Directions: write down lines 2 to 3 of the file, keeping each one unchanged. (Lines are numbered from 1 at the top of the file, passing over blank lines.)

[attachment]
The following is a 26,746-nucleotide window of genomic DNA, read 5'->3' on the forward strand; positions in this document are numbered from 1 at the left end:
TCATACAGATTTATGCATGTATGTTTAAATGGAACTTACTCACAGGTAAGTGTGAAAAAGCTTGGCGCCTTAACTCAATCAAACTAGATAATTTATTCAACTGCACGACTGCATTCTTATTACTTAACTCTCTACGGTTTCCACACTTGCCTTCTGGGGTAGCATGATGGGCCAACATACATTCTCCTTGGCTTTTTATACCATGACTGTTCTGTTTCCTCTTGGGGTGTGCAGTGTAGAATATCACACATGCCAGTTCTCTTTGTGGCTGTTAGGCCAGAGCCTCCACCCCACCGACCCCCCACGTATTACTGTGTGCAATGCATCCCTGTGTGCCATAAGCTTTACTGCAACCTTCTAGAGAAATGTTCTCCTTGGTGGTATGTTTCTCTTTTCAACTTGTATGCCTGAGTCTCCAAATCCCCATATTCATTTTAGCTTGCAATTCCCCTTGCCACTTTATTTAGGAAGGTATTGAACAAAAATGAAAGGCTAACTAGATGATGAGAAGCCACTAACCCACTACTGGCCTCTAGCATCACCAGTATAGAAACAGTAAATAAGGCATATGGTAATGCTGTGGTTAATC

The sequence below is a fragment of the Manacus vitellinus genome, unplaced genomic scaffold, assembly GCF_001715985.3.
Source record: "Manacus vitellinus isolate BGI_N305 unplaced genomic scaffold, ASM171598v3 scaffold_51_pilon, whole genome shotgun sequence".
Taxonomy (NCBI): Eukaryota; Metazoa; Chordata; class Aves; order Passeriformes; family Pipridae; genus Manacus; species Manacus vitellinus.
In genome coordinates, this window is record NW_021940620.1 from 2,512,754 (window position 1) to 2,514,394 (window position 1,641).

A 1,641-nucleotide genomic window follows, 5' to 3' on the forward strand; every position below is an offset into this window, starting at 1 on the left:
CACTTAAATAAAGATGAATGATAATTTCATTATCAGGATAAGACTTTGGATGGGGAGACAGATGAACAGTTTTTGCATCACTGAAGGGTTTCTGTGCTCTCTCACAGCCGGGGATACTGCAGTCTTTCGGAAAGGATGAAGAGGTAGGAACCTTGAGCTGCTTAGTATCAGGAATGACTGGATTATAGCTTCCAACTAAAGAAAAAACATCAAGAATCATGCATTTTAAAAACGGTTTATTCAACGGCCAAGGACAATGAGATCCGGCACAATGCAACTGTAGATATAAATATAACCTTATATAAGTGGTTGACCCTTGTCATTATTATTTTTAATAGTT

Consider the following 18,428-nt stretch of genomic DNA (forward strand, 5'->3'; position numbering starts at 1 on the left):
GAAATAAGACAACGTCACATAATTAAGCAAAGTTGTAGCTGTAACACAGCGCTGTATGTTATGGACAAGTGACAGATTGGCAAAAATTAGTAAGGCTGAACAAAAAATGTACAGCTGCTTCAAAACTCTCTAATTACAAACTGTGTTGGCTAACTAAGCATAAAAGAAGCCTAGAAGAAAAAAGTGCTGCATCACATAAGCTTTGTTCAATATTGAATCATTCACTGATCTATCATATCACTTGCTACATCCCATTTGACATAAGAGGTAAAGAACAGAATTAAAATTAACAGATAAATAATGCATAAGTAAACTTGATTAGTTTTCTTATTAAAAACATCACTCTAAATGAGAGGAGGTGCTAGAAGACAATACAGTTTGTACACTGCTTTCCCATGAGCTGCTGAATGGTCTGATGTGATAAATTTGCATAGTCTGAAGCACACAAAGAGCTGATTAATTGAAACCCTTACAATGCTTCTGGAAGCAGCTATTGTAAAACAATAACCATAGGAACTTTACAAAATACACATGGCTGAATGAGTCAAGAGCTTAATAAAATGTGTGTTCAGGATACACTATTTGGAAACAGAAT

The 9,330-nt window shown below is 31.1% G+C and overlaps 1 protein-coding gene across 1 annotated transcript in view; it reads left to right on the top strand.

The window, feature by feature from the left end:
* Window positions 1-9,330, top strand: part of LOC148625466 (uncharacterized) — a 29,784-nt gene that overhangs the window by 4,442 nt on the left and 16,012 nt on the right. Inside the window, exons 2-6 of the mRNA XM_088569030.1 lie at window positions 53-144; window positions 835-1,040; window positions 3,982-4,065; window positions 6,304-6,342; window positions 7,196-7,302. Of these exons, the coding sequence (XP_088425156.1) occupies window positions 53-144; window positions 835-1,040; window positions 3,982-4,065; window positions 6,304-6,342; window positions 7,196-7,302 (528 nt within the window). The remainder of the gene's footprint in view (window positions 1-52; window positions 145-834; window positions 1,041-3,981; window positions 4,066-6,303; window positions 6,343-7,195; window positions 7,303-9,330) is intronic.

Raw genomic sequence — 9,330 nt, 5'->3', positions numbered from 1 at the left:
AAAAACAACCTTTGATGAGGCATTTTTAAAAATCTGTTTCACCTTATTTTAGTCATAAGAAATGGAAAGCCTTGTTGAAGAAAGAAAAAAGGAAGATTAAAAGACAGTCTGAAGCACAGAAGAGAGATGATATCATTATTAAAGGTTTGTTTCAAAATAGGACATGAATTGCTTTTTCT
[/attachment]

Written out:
TCATACAGATTTATGCATGTATGTTTAAATGGAACTTACTCACAGGTAAGTGTGAAAAAGCTTGGCGCCTTAACTCAATCAAACTAGATAATTTATTCAACTGCACGACTGCATTCTTATTACTTAACTCTCTACGGTTTCCACACTTGCCTTCTGGGGTAGCATGATGGGCCAACATACATTCTCCTTGGCTTTTTATACCATGACTGTTCTGTTTCCTCTTGGGGTGTGCAGTGTAGAATATCACACATGCCAGTTCTCTTTGTGGCTGTTAGGCCAGAGCCTCCACCCCACCGACCCCCCACGTATTACTGTGTGCAATGCATCCCTGTGTGCCATAAGCTTTACTGCAACCTTCTAGAGAAATGTTCTCCTTGGTGGTATGTTTCTCTTTTCAACTTGTATGCCTGAGTCTCCAAATCCCCATATTCATTTTAGCTTGCAATTCCCCTTGCCACTTTATTTAGGAAGGTATTGAACAAAAATGAAAGGCTAACTAGATGATGAGAAGCCACTAACCCACTACTGGCCTCTAGCATCACCAGTATAGAAACAGTAAATAAGGCATATGGTAATGCTGTGGTTAATC

The sequence below is a fragment of the Manacus vitellinus genome, unplaced genomic scaffold, assembly GCF_001715985.3.